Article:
Porting the AudioRecordingDemo to a Plugin



I"m currently learning how to use JUCE and I wanted to use the audio recording functionality found in AudioRecordingDemo.cpp in a plugin environment, however I’m struggling to figure out how I would port this over.

When creating a new plugin project with Projucer, in the processBlock() there is the main for loop:

    // This is the place where you'd normally do the guts of your plugin's
    // audio processing...
    for (int channel = 0; channel < totalNumInputChannels; ++channel)
        float* channelData = buffer.getWritePointer (channel);

        // ..do something to the data...

Within the example, the closest thing I can find is:

    void audioDeviceIOCallback (const float** inputChannelData, int /*numInputChannels*/,
                                float** outputChannelData, int numOutputChannels,
                                int numSamples) override
        const ScopedLock sl (writerLock);

        if (activeWriter != nullptr)
            activeWriter->write (inputChannelData, numSamples);

            // Create an AudioSampleBuffer to wrap our incoming data, note that this does no allocations or copies, it simply references our input data
            const AudioSampleBuffer buffer (const_cast<float**> (inputChannelData), thumbnail.getNumChannels(), numSamples);
            thumbnail.addBlock (nextSampleNum, buffer, 0, numSamples);
            nextSampleNum += numSamples;

        // We need to clear the output buffers, in case they're full of junk..
        for (int i = 0; i < numOutputChannels; ++i)
            if (outputChannelData[i] != nullptr)
                FloatVectorOperations::clear (outputChannelData[i], numSamples);

It looks like in the AudioRecordingDemo, the activeWriter->write (inputChannelData, numSamples); bit is used to write the audio to the file. There is a numSamples parameter that I don’t think I see exposed in the Plugin interface.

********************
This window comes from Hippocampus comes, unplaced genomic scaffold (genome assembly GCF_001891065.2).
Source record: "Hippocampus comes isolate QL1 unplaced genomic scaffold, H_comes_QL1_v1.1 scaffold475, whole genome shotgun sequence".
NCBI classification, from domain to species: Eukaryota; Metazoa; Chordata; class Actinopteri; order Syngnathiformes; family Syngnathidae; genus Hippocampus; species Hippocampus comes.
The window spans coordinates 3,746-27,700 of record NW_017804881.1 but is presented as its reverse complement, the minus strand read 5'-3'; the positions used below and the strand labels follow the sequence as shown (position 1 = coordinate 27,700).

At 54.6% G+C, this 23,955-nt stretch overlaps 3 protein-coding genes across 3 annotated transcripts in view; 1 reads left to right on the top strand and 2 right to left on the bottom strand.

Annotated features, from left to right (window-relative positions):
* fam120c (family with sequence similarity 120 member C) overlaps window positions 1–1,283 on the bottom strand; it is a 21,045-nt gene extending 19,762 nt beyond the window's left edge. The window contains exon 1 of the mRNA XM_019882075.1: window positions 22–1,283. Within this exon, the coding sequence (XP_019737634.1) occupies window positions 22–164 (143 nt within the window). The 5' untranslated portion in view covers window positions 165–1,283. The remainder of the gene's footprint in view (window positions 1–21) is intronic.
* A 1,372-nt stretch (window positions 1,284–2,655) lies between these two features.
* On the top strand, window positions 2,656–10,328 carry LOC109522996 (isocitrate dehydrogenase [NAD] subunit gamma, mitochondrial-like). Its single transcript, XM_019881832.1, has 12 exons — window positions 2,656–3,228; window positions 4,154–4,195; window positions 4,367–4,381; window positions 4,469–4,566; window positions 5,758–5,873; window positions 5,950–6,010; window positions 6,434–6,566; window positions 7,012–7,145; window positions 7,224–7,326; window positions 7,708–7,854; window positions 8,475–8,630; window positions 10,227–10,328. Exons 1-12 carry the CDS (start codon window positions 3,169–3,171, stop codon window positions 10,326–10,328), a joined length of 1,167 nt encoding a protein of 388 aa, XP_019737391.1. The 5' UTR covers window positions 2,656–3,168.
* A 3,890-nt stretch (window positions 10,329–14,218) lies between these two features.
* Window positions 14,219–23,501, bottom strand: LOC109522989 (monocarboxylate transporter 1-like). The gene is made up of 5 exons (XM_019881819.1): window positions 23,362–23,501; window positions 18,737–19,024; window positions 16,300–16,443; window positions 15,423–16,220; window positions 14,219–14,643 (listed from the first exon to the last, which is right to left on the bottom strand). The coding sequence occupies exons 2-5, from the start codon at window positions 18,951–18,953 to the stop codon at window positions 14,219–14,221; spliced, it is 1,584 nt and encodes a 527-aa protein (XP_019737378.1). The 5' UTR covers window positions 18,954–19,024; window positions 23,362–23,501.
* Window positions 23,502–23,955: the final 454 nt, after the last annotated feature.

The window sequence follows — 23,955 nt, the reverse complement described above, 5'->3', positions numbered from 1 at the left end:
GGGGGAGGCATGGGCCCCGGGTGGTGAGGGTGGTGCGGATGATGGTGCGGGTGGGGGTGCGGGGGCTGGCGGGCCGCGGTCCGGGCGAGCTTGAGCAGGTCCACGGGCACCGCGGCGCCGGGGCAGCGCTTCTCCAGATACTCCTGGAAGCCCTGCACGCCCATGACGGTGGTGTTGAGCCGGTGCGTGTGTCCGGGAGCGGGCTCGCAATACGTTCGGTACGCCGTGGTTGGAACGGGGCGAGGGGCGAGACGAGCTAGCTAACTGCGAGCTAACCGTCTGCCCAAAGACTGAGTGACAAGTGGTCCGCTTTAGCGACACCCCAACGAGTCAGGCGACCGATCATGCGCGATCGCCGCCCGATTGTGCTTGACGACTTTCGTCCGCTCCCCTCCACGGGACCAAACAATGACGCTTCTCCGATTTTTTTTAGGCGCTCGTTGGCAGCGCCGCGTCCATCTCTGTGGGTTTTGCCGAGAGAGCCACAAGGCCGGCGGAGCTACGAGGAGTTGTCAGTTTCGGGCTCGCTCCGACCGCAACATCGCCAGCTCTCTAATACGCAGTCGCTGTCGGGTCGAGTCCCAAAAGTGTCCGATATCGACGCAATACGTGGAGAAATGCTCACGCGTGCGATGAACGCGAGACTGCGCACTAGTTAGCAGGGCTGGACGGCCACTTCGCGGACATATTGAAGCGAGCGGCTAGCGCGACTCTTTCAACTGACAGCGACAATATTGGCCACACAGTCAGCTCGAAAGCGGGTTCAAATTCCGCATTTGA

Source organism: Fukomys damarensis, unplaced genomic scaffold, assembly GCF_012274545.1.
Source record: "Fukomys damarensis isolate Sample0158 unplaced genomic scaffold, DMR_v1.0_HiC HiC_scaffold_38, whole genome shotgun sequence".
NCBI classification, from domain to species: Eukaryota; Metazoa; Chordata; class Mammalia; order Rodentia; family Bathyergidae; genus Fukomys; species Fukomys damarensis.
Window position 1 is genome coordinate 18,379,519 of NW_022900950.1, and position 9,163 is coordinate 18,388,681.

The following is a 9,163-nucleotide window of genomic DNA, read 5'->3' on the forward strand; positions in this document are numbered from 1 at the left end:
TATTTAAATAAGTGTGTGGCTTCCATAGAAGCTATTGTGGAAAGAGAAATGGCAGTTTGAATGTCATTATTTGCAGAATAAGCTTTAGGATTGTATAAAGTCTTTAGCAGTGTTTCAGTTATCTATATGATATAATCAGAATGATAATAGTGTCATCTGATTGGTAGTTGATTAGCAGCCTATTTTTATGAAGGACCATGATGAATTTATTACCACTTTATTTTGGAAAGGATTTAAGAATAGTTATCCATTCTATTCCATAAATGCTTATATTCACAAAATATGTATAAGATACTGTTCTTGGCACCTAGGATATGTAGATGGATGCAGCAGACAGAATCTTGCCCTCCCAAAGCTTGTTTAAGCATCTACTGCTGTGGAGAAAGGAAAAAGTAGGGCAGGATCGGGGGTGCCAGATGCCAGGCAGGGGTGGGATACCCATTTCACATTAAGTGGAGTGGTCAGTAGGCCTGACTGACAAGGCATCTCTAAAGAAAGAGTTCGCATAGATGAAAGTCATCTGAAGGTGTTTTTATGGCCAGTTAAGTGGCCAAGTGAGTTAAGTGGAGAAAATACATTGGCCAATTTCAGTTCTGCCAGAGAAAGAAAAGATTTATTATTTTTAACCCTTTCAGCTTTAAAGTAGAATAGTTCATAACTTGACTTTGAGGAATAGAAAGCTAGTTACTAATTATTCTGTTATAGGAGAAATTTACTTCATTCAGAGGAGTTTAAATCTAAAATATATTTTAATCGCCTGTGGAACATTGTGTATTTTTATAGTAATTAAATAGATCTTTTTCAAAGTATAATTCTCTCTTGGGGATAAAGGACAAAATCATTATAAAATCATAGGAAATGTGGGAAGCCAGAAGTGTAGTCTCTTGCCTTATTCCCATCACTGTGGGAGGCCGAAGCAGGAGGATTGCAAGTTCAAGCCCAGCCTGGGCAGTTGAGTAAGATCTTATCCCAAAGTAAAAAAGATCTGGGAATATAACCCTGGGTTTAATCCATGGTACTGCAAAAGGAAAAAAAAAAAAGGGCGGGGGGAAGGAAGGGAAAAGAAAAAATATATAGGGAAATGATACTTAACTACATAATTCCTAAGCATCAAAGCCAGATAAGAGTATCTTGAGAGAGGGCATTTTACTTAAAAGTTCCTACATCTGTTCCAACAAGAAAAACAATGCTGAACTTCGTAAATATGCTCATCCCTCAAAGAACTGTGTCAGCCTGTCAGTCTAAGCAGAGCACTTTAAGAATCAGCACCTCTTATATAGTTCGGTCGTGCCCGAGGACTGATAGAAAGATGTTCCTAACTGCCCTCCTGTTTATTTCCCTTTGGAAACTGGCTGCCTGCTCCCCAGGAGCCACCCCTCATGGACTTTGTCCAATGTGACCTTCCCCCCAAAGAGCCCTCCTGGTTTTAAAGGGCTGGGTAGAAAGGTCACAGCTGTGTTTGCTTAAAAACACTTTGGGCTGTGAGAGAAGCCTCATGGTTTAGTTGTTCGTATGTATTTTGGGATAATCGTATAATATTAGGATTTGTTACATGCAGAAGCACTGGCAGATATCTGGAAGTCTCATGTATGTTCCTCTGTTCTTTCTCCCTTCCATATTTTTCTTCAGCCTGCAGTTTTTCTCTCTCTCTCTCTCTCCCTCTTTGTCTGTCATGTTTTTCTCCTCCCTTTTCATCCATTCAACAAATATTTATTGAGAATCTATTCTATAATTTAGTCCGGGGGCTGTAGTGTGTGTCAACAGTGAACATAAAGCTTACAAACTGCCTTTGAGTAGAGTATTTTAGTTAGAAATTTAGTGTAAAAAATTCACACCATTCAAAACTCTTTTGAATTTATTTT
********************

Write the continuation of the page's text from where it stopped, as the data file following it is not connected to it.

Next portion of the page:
Any pointers in the right direction would be really appreciated. Ultimately I just want to take the audio coming into the plugin and write it to a file (i.e. bounce the audio).



Many come here and ask this, because it seems to be the first thing to learn. But actually, a plugin is not meant to write or read audio files. The host does this.
The plugin receives audio, modifies it and sends it back into the track’s processing chain.

You can do that, but it is actually relatively hard to do, because you have to synchronise non-realtime processes like reading from or writing to disk to the realtime audio thread. It’s not the first thing worth learning…

If you still want to do that, for writing have a look at ThreadedWriter and BufferingAudioReader


Thanks for the info, I’ll look into these two classes.

Yea as I’ve been digging more into plugins, I’ve been realizing how limited the capabilities are. Unfortunately, the use case I’m trying to develop requires bouncing a track into the plugin and sending it off to an external web service/API.